A team of scientists from the University of Rochester have invented a way to turn metals into very water repellent materials. The ability of objects to repel water and other liquids is called hydrophobia.
The scientists call the metals that repel water super-hydrophobic, and say that there materials will be very useful for a number of things, such as preventing rust, sanitation objects and anti ice.
So far, most of the hydrophobic materials were only coated with a special substance that repelled liquids.
Chunlei Guo, one of the scientists who invented the super water-repellent material, said that they achieved this by using a special laser technique.
Guo and his colleague, Anatoly Vorobyev, both researchers at the Institute of Optics with the University of Rochester, explain that the laser they used is both very powerful and very precise. This laser can create intricate patterns of micro and nanoscale structures that give the metals new and special properties.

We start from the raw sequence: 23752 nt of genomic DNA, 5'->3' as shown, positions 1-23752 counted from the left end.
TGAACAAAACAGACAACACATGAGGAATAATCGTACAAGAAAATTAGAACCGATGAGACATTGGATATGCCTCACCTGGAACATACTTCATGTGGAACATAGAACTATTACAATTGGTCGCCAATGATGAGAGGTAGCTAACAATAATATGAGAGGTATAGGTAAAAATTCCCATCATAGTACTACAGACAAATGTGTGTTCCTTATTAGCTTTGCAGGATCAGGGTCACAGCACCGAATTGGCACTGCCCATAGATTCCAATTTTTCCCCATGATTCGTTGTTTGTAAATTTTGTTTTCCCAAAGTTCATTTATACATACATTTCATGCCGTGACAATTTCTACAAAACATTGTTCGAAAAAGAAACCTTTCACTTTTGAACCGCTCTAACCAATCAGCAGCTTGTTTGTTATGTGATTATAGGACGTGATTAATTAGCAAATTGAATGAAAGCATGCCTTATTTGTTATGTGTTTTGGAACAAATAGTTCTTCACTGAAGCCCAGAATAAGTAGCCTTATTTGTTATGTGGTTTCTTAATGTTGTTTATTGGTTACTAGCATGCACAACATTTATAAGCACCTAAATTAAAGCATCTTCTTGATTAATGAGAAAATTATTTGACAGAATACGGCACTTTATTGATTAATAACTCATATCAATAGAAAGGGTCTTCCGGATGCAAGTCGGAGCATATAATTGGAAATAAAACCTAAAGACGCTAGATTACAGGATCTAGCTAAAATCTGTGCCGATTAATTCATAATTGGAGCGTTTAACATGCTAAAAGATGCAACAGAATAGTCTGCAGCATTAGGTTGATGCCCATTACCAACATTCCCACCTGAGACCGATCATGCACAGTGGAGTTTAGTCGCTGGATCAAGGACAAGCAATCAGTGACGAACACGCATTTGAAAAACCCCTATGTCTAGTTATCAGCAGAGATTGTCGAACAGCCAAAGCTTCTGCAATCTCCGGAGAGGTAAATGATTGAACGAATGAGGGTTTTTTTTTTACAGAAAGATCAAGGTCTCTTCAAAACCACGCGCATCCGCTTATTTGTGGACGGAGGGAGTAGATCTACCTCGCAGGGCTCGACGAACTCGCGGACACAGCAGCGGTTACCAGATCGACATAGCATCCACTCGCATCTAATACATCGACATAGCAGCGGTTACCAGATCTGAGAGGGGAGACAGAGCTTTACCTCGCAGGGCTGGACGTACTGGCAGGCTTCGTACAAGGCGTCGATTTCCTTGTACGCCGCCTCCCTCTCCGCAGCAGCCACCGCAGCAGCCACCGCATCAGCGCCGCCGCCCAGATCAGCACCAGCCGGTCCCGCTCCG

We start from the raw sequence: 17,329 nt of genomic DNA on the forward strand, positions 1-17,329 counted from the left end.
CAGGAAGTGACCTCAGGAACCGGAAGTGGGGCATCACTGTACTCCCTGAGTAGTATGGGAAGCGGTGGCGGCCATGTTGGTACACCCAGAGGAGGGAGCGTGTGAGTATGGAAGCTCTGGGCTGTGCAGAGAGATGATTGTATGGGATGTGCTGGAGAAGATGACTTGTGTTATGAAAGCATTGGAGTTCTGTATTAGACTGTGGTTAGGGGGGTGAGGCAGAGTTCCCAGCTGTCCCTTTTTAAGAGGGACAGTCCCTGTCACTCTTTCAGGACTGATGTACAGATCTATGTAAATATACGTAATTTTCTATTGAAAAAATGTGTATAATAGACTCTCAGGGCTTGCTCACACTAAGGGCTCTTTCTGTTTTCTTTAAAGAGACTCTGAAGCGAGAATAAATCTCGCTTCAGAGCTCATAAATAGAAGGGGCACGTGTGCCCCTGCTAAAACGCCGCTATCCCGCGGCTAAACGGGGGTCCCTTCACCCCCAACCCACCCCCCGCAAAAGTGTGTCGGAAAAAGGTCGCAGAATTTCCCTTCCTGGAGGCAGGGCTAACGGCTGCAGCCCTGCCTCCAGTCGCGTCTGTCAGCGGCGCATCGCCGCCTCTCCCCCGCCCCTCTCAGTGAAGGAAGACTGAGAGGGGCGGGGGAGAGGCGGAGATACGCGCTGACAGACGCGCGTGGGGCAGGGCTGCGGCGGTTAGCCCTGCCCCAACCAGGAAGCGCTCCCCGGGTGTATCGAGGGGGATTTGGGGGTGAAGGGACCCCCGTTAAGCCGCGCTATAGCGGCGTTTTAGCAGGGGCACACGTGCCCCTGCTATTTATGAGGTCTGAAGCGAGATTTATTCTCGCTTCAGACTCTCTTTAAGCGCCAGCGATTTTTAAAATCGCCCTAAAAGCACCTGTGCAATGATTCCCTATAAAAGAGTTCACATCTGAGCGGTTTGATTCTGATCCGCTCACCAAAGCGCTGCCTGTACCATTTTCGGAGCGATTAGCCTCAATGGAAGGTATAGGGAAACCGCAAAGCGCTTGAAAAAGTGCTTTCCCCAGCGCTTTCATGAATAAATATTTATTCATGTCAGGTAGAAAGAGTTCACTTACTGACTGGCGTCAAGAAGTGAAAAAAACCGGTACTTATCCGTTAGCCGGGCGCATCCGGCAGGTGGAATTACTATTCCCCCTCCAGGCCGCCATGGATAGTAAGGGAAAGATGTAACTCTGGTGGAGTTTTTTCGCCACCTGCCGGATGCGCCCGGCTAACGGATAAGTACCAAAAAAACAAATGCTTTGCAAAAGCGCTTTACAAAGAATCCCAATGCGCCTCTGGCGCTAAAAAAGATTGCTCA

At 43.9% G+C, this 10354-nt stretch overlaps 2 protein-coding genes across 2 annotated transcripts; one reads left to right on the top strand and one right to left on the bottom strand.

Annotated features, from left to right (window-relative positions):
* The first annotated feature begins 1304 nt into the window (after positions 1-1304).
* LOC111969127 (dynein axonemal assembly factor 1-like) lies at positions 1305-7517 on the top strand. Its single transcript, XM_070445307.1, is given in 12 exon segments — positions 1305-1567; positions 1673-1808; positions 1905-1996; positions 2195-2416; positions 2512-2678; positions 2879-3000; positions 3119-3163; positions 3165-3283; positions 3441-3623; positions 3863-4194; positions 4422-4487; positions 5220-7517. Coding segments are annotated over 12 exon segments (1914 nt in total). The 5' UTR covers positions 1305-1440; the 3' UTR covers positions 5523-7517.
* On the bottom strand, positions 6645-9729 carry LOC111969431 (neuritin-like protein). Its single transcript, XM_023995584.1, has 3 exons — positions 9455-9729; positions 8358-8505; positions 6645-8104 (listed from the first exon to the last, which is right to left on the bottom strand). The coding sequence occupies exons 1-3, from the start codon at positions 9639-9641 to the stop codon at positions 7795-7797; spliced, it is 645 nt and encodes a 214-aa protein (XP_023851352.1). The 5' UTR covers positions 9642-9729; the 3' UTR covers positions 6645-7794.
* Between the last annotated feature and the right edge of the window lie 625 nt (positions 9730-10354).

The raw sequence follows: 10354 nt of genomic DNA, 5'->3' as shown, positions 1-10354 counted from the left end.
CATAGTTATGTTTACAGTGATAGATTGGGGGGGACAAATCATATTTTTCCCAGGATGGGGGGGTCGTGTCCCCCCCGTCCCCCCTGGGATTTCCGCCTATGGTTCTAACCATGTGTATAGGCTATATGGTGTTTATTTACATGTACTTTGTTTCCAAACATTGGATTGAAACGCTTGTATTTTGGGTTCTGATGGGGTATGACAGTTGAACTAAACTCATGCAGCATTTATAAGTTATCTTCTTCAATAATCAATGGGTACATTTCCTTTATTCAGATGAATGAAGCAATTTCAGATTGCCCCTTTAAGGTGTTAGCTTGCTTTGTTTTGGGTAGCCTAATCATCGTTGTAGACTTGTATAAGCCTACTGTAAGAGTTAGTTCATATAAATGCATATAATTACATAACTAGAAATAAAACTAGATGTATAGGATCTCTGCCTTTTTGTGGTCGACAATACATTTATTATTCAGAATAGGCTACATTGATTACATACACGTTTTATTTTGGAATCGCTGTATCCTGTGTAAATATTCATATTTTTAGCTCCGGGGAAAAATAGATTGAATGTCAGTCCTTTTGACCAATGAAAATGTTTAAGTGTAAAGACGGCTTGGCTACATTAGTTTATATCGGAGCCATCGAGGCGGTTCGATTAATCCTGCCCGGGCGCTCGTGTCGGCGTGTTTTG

The recent invention is a follow-up to a previous project the two researchers were involved in, one that used a similar laser technique to turn all metals black.
Guo explained that using this new laser technique, they can create surfaces that will be multifunctional, not only very water-repellent, but also ones that are extremely absorbent optically.
Guo adds that one of the most relevant advantages of the new laser technique is that it creates structures that are part of the material surface, not just added on the material. This means that the special material will not wear off or rub off.
The new material is so water-repellent that when drops of water fall on its surface, the water is bounced off just like a rubber ball. The water drops do not get to remain on the surface; they will bounce up and down a few times and then roll of the material.
The super water-repellent material is more slippery than Teflon, Guo says. When the water bounces off the material it also collects any dust particles that may reside on the surface and takes it with it, thus cleaning the surface of any residues.
Image Source: voicechronicle